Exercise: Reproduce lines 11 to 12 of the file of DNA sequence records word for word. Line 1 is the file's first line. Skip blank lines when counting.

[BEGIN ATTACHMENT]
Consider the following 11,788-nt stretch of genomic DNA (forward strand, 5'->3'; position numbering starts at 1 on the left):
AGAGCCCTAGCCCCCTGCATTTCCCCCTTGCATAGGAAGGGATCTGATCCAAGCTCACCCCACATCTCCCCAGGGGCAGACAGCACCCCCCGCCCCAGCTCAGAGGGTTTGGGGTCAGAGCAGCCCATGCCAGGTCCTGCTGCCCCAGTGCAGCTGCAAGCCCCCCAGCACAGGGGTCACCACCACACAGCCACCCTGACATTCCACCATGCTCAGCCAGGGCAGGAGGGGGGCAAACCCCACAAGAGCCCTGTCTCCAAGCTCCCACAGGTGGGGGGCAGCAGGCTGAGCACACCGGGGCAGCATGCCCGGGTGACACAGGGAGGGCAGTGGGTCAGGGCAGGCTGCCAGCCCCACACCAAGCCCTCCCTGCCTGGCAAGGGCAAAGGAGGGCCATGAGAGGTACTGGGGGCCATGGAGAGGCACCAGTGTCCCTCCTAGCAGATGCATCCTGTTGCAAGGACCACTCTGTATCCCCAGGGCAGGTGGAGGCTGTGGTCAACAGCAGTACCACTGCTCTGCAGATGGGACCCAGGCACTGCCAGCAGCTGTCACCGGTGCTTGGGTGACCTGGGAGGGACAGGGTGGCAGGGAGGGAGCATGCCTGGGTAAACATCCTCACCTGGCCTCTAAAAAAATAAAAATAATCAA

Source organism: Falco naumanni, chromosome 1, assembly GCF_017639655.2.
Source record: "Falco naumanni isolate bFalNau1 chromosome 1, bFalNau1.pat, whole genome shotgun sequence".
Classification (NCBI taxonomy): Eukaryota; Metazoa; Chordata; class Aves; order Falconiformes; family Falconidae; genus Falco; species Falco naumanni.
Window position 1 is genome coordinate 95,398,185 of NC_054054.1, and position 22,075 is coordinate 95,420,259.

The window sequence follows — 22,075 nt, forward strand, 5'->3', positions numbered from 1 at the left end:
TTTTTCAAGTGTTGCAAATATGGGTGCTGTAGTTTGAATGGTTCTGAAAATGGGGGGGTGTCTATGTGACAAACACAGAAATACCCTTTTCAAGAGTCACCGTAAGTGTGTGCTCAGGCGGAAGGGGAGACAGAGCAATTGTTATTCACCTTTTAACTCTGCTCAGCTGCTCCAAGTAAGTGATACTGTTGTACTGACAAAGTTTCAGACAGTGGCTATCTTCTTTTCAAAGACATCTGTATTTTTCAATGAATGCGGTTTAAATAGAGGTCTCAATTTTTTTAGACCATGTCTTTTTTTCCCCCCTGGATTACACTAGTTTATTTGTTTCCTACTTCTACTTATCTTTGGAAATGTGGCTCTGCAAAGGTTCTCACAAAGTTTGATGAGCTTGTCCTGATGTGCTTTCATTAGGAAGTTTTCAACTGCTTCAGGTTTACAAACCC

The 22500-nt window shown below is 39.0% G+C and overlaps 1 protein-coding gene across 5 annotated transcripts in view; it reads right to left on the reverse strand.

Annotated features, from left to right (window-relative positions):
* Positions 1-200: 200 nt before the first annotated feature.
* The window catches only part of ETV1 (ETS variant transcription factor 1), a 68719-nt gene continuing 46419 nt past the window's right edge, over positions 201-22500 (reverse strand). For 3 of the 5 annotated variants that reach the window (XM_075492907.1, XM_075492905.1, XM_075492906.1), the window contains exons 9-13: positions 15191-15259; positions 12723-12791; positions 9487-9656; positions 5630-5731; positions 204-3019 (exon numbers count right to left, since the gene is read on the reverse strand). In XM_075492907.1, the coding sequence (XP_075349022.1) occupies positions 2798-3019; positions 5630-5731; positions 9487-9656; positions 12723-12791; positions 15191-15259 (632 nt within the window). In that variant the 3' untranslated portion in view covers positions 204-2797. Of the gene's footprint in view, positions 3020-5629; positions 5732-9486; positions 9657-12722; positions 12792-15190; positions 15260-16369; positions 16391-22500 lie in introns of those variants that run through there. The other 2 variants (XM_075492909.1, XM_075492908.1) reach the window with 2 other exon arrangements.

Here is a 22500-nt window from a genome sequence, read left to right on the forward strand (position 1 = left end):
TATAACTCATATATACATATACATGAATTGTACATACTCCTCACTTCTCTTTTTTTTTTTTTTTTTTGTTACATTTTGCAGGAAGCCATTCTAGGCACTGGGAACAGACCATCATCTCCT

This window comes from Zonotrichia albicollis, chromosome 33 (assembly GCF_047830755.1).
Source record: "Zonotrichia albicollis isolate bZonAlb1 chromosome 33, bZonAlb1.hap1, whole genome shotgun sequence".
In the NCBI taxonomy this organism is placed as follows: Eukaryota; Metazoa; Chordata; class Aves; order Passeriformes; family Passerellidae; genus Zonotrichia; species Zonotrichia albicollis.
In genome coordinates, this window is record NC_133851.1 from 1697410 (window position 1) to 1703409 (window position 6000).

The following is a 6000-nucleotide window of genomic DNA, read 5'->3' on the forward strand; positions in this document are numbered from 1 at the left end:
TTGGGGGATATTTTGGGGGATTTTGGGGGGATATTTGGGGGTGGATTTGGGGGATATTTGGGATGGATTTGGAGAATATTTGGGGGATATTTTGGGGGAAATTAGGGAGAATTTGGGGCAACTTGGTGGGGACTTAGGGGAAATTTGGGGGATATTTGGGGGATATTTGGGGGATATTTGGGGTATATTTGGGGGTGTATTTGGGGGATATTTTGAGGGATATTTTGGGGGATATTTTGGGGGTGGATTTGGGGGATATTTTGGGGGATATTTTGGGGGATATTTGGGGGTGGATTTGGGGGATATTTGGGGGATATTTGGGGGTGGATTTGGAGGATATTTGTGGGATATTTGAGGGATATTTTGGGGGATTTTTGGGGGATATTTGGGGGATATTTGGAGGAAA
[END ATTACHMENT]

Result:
* Positions 1-200: 200 nt before the first annotated feature.
* The window catches only part of ETV1 (ETS variant transcription factor 1), a 68719-nt gene continuing 46419 nt past the window's right edge, over positions 201-22500 (reverse strand). For 3 of the 5 annotated variants that reach the window (XM_075492907.1, XM_075492905.1, XM_075492906.1), the window contains exons 9-13: positions 15191-15259; positions 12723-12791; positions 9487-9656; positions 5630-5731; positions 204-3019 (exon numbers count right to left, since the gene is read on the reverse strand). In XM_075492907.1, the coding sequence (XP_075349022.1) occupies positions 2798-3019; positions 5630-5731; positions 9487-9656; positions 12723-12791; positions 15191-15259 (632 nt within the window). In that variant the 3' untranslated portion in view covers positions 204-2797. Of the gene's footprint in view, positions 3020-5629; positions 5732-9486; positions 9657-12722; positions 12792-15190; positions 15260-16369; positions 16391-22500 lie in introns of those variants that run through there. The other 2 variants (XM_075492909.1, XM_075492908.1) reach the window with 2 other exon arrangements.